What Is the Definition of Moderate Drinking?
Most of us are familiar with the phrase “drink in moderation.” Although this directive is well-intended, its vague nature begs us to ask, “What is moderation?” Is it two drinks? Four? Eight? Does an appropriate answer even exist? If you asked this question of 10 different people, you'd likely get 10 different responses because one man’s moderation is another man’s dissipation.
What Is Moderate Drinking?
Telling someone to drink in moderation is like saying “don’t drink too much.” Again, how much is too much? One person might say you’ve reached your limit when you feel sick, at which point your blood is poisoned with alcohol. Someone else might say you’ve had too much when you start feeling buzzed – that instant when the world is no longer sharply defined and thoughts are hidden behind a misty curtain.
Organizations even struggle to consistently define moderation. The Dietary Guidelines for Americans identifies moderate alcohol consumption “as having up to 1 drink per day for women and up to 2 drinks per day for men.” But Moderation Management says a moderate drinker “usually does not drink for longer than an hour or two on any particular occasion” and “usually does not drink faster than one drink per half-hour.”
To further add to the muddle, different countries offer different guidelines. Canada recommends a limit of 15 and 10 drinks per week for men and women respectively. The Basque Country Department of Health & Social Security in Spain recommends that both men and women drink no more than 70 grams per day, which equates to about 7 glasses. It gets even more interesting in Luxembourg, where official guidelines are not provided. Instead, the Ministry of Health says, “health authorities promote moderate alcohol consumption (without specifying limits of daily or weekly amounts of pure alcohol that should not be exceeded) and urge consumers to refrain from drinking alcohol when driving.”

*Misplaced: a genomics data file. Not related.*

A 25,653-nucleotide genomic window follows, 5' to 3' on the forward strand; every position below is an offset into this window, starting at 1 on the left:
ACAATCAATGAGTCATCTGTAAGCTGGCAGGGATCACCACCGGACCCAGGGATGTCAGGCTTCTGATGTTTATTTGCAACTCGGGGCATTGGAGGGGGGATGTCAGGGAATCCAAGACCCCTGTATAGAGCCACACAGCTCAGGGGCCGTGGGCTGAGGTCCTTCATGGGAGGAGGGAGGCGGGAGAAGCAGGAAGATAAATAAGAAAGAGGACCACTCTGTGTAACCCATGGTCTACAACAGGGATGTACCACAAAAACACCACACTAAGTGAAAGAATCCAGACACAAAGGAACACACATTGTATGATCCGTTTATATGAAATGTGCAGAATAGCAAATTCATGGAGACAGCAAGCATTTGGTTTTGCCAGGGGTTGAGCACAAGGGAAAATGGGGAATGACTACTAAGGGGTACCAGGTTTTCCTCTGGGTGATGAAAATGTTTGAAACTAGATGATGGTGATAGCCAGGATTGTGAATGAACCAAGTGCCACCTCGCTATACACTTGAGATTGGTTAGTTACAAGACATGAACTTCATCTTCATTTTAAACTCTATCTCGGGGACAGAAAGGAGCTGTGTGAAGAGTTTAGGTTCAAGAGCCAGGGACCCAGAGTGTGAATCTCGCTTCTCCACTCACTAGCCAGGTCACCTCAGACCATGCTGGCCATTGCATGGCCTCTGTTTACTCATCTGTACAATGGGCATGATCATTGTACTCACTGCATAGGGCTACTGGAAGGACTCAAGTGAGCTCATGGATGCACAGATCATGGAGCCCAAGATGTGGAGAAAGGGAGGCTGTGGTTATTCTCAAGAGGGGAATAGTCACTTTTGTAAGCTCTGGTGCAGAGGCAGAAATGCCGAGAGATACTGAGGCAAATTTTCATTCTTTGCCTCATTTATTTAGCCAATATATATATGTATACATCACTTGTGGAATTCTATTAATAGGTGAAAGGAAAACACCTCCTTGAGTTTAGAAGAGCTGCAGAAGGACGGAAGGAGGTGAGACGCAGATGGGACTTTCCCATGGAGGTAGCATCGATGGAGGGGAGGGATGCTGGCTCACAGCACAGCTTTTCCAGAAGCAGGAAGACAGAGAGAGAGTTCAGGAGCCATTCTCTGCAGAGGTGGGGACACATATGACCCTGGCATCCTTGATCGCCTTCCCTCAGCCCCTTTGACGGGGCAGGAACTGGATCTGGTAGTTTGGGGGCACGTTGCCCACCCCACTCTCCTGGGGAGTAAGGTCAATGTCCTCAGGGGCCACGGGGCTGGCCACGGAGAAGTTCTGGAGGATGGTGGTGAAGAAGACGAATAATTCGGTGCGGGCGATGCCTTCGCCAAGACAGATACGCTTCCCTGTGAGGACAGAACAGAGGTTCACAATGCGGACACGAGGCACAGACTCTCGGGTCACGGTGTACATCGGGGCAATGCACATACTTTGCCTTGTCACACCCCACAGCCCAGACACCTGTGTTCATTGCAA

Disputed Health Benefits
Even as social and political groups advise us to drink in moderation, they also claim that alcohol has undeniable health benefits. It reduces the risk of coronary heart disease, diabetes, dementia, stroke, and heart attack. Enjoying a glass of beer or wine can even improve a person’s chances for longevity.
Media sources temper their reports of alcohol’s health benefits, probably because they don’t want to entice people to drink more than they already do. But the American approach to alcohol might be the source of our problems with it in the first place. We place undo emphasis on drinking, often separating food and drink so they aren’t enjoyed together but are instead treated as two separate entities. We regard drinking as a singular event that immediately marks it as taboo, like it’s something to be confined to dark spaces and dank corners. Some bars and restaurants – with their dim lighting and shadowy color schemes – support this theory.
Mediterranean countries do just the opposite and consider alcohol an integral part of the daily diet. Most people enjoy small quantities of red wine with their meals, and binge drinking is subsequently much less than in the US. Mediterranean people drink alcohol openly and regularly, without fear of stigma or the desire to overindulge.
Alcohol consumption is nothing new. Biblical references suggest alcohol was a staple of life long, long ago. The key is to drink for pleasure, not the express purpose of getting drunk. Before you say drunk is a state of pleasure, consider the next day, when the hangover settles in. You might also consider the stupidity that often attaches itself to drinking: the tears, maniacal laughter, and riotous fighting that always seem to present themselves.
We don’t need guidelines to tell us how much drinking is too much - the truth is that we already know. We also know that alcohol is neither all good nor all bad. Its health benefits cannot be felt by those who drink themselves into oblivion five nights a week, just as those who completely abstain cannot enjoy the way alcohol softly blurs life’s hard edges. So pour yourself a glass, raise it in a toast and drink as much as you like – as long as it’s in moderation. There’s no need to drink more than a couple glasses; your problems will still be there in the morning, and the momentary joy of overindulgence isn’t worth the price of a miserable hangover.